Women in the Democratic Republic of Congo (DRC) traditionally don’t own land. Women are workers of the land, but the idea of a woman owning a piece of land while her husband, son, or brother are alive is still foreign in many Congolese communities. American Jewish World Service (AJWS), whose mission is to end poverty and promote human rights, has been working with Congolese women to understand and demand their rights and mediate land disputes, using a little creativity and community theater to avoid conflict.
AJWS—an international development organization that funds community-based organizations—has been supporting programs in the DRC since 2002 when it sent disaster relief after the eruption of the Mt. Nyiragongo volcano. Today, it works primarily in the eastern region of the country, which is affected by recurrent upsurges in violence, exacerbated by conflicts over land and mineral resources. After completing its disaster response, AJWS began to focus on the conflict and sought to address the root causes of insecurity and violence, particularly for women and girls. The issue of land ownership, which is a major source of conflict for vulnerable groups including women and indigenous people, became a focal point of its work.
“Land disputes have driven conflict and tension in the DRC, from rebel groups seizing land to display power to families disputing rightful land inheritance,” shares AJWS senior program officer Rosalie Nezien. AJWS realized that conflict-affected communities needed more than an understanding of their rights and the laws. They needed a way to discuss issues and resolve disagreements that avoided clashes. In country advisors positioned AJWS to identify a grantee partner able to tackle this deep-rooted issue. AJWS started funding Aide et Action pour la Paix (AAP)—French for “help and action for peace”—in 2009. AAP is a Congolese nonprofit organization working in the eastern North Kivu Province. The organization advocates for equitable access to land, especially for rural, vulnerable groups, and develops peaceful conflict resolution mechanisms to ensure a healthy environment for future generations. AAP has been present in North Kivu since 2006 and has deeply involved the community in its strategy and interventions.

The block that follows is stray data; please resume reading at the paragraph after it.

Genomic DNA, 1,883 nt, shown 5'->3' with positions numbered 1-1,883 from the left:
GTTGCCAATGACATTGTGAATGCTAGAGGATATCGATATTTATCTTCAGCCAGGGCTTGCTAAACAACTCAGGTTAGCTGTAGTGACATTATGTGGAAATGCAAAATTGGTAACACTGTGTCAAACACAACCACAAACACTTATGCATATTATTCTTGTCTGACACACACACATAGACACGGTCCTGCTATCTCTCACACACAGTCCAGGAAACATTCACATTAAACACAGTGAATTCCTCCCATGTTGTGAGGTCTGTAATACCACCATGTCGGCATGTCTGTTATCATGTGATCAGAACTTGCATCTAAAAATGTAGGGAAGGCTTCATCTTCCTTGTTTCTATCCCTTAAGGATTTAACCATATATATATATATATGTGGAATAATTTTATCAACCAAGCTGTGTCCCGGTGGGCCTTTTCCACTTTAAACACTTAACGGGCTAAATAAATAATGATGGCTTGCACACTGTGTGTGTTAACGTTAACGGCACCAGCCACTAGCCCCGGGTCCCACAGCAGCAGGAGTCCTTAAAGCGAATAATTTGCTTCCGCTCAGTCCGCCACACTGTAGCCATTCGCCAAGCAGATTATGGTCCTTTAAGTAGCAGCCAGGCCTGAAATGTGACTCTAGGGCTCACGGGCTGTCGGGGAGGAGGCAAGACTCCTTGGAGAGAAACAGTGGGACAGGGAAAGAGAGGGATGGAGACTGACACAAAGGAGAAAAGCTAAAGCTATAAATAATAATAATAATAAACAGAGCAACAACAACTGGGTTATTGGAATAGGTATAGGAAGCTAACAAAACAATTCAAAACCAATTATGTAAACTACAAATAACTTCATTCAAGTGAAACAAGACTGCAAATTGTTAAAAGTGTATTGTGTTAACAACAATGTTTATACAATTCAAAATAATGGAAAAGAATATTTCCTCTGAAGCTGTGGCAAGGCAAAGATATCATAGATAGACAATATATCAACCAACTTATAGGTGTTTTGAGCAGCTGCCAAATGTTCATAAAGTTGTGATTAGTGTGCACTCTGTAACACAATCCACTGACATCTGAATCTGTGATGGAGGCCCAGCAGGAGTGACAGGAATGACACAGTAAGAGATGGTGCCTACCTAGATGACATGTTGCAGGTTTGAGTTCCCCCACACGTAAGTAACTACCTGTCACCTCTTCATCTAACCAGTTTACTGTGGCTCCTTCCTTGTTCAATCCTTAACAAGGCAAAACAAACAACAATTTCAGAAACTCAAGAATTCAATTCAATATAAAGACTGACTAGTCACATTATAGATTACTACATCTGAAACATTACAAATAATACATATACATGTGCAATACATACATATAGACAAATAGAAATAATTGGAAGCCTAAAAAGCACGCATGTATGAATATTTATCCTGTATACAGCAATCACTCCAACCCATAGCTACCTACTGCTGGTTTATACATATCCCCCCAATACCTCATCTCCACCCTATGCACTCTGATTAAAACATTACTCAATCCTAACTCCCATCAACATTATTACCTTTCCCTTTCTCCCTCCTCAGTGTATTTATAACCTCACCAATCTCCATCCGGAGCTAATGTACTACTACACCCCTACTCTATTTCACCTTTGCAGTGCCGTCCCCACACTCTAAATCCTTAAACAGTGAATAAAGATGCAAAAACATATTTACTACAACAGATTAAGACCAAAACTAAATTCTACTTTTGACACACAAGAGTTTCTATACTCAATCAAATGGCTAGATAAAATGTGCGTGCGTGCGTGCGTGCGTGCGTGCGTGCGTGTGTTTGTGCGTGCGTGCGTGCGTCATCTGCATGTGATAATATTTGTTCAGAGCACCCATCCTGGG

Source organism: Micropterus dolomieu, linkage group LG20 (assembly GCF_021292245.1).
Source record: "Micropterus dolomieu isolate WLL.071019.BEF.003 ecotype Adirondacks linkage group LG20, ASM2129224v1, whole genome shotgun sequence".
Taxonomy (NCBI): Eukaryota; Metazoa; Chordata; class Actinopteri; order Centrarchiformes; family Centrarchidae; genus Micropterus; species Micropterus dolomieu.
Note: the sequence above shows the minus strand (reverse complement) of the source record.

Driven to push the bounds of creativity, engagement, and impact in its approach, AAP introduced theater as a tool for conflict mediation. The organization coaches selected community members to reenact interpersonal conflicts and issues they have witnessed locally. The organization then invites the wider community to watch neighbors and family members act out particular disputes. After viewing theatrical renditions of ongoing issues, AAP staff facilitate discussions about what happened and how it could be solved.
At the same time, other selected community members are educated about land rights and laws with a particular focus on women’s and indigenous peoples’ rights. These trained community members, referred to as paralegals, become key spokespeople during community debates following the theatrical renditions. “You have this vibrant mixture of adults and youth who collaborate to creatively recreate a situation,” Rosalie says, “who then speak out to find solutions alongside their peers and elders. The goal is for conversations, and any emerging resolutions, to be thoughtful, transparent, and community-driven.”